bp's science: atoms are tiny (v.1)

To give you a break from my wordy posts, I'll share a neat scientific tidbit for today's science goodness.

~5 trillion (5,000,000,000,000) atoms fit on the head of a pin.


Peak Bloom

This year I've been waiting for the go-ahead from the Cherry Blossom Festival Bloom Watch folks. I want to go down early one morning, before all of the crowds, and show Oliver the beauty of the bloom. Ever since Jess and I spent an unexpected early March morning downtown amidst the trees, that's how I prefer to see the cherry blossoms, with practically no one else around.

Here's a photo of us enjoying the bloom three years ago. Do we look three years younger? Probably. But it sure doesn't feel like I'm three years older.


bp's Science: the placebo effect (v.1)

One evening, I made chocolate cake with applesauce instead of oil. As can be imagined by any human with a fast metabolism and love for frosting, Jess insisted that such a manuver would be a mistake. Thus, he did not want me wasting a cake baking (which is rare in these parts) by adding applesauce. I understood his request, but my desire to find out if applesauce was just as good was too great. If applesauce could replace fatty oil, cake was to be my good friend for a long while.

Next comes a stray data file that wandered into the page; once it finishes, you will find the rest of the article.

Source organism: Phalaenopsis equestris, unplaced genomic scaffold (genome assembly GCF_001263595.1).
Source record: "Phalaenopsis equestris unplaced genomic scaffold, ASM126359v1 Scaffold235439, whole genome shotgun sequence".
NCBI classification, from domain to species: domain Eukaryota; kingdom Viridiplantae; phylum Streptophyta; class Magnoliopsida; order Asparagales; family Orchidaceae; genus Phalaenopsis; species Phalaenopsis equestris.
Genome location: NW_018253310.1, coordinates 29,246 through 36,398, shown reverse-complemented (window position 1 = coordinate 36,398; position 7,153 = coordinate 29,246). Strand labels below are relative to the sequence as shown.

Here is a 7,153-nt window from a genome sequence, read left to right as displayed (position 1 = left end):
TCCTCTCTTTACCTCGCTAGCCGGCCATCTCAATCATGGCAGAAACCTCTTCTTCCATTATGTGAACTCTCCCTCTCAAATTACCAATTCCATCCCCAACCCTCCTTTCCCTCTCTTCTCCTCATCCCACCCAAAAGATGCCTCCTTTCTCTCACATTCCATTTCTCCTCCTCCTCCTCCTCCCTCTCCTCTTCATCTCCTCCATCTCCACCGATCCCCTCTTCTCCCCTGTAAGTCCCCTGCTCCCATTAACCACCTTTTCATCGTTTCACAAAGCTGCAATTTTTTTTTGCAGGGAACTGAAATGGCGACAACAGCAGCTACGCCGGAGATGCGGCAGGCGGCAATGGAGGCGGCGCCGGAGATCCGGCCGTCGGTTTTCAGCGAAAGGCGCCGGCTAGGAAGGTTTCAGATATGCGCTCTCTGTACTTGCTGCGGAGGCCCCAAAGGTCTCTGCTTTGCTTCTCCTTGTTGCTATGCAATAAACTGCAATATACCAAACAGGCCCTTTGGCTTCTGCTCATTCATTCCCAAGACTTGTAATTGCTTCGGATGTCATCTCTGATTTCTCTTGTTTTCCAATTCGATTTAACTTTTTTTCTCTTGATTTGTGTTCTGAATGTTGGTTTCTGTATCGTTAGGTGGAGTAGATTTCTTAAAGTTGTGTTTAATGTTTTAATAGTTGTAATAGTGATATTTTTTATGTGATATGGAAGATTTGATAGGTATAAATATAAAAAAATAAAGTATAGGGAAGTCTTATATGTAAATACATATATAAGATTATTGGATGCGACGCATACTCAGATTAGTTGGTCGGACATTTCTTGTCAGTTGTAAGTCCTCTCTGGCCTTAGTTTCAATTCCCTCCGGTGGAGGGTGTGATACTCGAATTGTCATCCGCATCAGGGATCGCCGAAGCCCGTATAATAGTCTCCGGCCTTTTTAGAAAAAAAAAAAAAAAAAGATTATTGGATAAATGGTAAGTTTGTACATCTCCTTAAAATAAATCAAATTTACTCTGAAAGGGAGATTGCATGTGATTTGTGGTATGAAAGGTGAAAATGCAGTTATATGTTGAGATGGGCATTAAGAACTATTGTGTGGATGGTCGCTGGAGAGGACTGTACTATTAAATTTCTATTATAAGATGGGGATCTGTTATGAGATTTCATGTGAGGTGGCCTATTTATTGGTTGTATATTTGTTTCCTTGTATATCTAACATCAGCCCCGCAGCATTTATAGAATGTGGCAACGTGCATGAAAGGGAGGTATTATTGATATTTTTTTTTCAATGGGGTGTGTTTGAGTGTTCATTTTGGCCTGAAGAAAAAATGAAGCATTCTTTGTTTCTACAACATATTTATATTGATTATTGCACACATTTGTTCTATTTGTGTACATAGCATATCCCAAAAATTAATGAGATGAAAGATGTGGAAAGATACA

So I added applesauce and the cake was good. So good that I knew Jess would never know I'd made the substitute. He got home to the surprise of chocolate cake.

"Have some!" I exclaimed, maybe a little over-giddy because it had turned out so good.

"You didn't put applesauce in it, did you?" he asked.

"No." I lied. I had to for the experiment to work. That is, I wanted to see if Jess' tastebuds could decipher that the oil was gone without him being swayed by the knowledge that it indeed was. I cut him a slice and in it went.

"This cake is really good. It's so moist. I think I'll have another piece," was Jess' conclusion.

So I gave him another and let out my secret, announcing to him much like Vizzinni did when he switched the glasses, "I did replace the oil with applesauce! But you couldn't tell."

"Really? The cake is good, but now that you mention it, I can tell. This cake is a little lighter than regular cake."

Enter the placebo effect. My example above isn't perfect but let me explain.

A placebo is defined as: an innocuous or inert medication; given as a pacifier or to the control group in experiments on the efficacy of a drug